Former WR Rison ordered into bankruptcy to pay child support
DETROIT — Former NFL star Andre Rison faces a court-ordered bankruptcy to pay more than $105,000 in back child support and other claims.
He has until June 25 to respond to the order before the court proceeds with efforts to recover his assets, Terese Dear, a courtroom deputy for U.S. Bankruptcy Court in Flint, said Tuesday. The order was entered June 6.
Rison, a Pro Bowl receiver who played at Michigan State, owes child support, attorney fees and court administrative costs, according to a Chapter 11 bankruptcy court petition.
Rison's ex-wife, Tonja Rison is listed as one of the creditors. Her claim is for more than $58,000 in child support. An Atlanta law office is claiming another $46,000 in unpaid legal fees for seeking child support from Rison for two children by a girlfriend.
Rison's attorney, David Kallman, had no comment Tuesday.
Attorney David Findling was appointed a receiver by Genesee County Circuit Court to go after child support when Andre and Tonja Rison divorced in 1990. He is hoping to be named trustee in the bankruptcy.
Findling said between $60,000 and $70,000 in the player's NFL pension already has been liquidated for the Tonja Rison child support case. His office also is pursuing a $100,000 severance benefit Rison had in his final NFL contract with the Oakland Raiders.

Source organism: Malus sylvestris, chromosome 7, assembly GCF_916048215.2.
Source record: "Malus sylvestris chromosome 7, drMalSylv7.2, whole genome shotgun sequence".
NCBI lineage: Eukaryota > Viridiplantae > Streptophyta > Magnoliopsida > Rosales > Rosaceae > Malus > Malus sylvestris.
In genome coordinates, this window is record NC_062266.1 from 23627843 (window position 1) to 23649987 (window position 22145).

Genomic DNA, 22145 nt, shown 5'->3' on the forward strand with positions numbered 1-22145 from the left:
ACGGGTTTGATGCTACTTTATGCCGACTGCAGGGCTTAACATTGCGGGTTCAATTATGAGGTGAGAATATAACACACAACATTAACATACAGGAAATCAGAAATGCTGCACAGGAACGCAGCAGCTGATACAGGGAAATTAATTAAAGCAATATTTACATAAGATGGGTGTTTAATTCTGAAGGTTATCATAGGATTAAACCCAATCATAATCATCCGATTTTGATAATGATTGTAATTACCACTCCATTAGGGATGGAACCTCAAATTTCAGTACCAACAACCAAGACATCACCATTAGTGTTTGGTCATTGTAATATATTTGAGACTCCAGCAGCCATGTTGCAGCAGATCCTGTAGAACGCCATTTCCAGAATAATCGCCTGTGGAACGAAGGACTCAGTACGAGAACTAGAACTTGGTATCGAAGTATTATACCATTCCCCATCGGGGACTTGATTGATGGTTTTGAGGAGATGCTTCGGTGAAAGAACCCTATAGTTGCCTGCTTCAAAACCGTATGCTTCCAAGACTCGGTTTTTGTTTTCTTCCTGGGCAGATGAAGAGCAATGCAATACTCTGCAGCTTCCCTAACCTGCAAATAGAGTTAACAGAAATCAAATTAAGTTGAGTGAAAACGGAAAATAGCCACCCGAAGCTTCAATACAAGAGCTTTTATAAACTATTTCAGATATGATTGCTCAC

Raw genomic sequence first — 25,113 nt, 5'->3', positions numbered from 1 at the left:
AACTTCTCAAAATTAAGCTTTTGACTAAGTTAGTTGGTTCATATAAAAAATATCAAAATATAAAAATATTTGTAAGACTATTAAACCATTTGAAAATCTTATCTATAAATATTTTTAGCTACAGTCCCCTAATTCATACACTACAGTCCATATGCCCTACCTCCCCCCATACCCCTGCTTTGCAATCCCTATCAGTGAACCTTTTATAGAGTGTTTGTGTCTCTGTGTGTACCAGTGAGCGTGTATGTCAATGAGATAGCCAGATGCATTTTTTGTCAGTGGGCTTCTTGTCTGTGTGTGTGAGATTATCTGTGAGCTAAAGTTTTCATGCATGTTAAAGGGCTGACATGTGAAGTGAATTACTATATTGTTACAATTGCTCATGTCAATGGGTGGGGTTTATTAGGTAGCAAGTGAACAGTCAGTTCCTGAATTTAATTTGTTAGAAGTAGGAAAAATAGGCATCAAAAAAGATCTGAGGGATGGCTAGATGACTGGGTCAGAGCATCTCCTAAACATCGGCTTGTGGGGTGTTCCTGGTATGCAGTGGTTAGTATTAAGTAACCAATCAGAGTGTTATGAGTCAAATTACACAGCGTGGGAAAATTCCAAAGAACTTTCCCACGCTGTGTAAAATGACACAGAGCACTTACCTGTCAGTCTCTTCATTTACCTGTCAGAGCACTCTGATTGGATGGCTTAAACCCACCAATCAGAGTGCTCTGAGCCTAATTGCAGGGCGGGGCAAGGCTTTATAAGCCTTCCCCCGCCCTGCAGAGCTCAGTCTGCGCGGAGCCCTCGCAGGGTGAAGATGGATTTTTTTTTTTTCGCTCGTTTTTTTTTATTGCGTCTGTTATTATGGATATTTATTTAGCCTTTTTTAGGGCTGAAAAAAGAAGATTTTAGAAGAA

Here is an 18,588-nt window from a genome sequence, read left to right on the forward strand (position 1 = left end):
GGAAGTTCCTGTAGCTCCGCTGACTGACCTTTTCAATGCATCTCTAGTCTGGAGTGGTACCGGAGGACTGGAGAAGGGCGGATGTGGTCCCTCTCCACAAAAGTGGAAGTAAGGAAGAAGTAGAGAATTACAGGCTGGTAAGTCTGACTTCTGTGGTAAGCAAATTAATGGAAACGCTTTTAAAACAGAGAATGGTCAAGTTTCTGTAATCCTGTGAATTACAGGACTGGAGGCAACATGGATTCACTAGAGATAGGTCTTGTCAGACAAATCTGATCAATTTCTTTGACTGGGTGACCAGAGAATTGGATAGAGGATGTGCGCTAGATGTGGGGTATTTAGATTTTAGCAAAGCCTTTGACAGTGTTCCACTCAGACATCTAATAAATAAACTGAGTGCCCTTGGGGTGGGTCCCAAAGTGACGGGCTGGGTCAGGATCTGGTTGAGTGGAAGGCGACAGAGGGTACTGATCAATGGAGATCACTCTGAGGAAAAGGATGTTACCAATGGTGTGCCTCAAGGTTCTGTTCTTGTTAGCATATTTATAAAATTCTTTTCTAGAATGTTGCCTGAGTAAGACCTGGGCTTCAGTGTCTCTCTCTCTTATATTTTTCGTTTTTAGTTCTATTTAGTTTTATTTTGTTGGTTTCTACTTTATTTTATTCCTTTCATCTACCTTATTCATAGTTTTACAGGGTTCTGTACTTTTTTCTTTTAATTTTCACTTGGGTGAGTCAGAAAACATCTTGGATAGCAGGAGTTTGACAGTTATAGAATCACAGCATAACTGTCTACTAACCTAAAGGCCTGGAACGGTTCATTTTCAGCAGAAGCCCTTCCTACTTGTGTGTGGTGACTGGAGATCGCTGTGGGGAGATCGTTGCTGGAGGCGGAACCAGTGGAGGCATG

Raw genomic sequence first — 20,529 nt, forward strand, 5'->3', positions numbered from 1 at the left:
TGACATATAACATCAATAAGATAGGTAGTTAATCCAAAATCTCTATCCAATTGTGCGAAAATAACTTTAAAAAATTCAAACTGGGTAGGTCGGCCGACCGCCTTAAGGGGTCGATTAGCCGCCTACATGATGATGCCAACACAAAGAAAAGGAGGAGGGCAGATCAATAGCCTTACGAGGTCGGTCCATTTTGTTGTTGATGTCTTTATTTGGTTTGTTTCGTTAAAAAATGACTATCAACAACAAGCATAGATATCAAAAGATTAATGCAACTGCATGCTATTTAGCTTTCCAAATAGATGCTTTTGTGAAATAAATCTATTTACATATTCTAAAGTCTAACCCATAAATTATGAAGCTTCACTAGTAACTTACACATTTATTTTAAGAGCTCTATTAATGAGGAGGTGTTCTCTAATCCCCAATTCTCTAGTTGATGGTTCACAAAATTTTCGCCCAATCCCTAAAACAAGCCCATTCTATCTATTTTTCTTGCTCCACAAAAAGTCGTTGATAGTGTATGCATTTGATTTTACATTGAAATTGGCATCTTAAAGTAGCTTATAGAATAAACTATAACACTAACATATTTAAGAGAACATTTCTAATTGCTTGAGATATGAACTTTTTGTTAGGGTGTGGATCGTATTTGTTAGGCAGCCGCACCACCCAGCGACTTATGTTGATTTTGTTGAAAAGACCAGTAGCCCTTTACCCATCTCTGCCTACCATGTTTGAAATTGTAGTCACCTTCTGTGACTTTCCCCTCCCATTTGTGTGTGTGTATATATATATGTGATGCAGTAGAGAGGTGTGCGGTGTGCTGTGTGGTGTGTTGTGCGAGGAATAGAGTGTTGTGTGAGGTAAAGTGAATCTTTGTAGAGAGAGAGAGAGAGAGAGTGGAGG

Kessler said he is concerned that Rison now owns very little that can be liquidated through bankruptcy. Rison spent nearly a month in a Georgia jail in 2005 for failing to pay child support.
Rison played for seven NFL teams from 1989 to 2000, including the Green Bay Packers. He played five games in the Canadian Football League after his NFL career ended.
Show commenting policy
TribLive commenting policy
You are solely responsible for your comments and by using TribLive.com you agree to our Terms of Service.
We moderate comments. Our goal is to provide substantive commentary for a general readership. By screening submissions, we provide a space where readers can share intelligent and informed commentary that enhances the quality of our news and information.
While most comments will be posted if they are on-topic and not abusive, moderating decisions are subjective. We will make them as carefully and consistently as we can. Because of the volume of reader comments, we cannot review individual moderation decisions with readers.
We value thoughtful comments representing a range of views that make their point quickly and politely. We make an effort to protect discussions from repeated comments either by the same reader or different readers.
We follow the same standards for taste as the daily newspaper. A few things we won't tolerate: personal attacks, obscenity, vulgarity, profanity (including expletives and letters followed by dashes), commercial promotion, impersonations, incoherence, proselytizing and SHOUTING. Don't include URLs to Web sites.
We do not edit comments. They are either approved or deleted. We reserve the right to edit a comment that is quoted or excerpted in an article. In this case, we may fix spelling and punctuation.
We welcome strong opinions and criticism of our work, but we don't want comments to become bogged down with discussions of our policies and we will moderate accordingly.
We appreciate it when readers and people quoted in articles or blog posts point out errors of fact or emphasis and will investigate all assertions. But these suggestions should be sent via e-mail. To avoid distracting other readers, we won't publish comments that suggest a correction. Instead, corrections will be made in a blog post or in an article.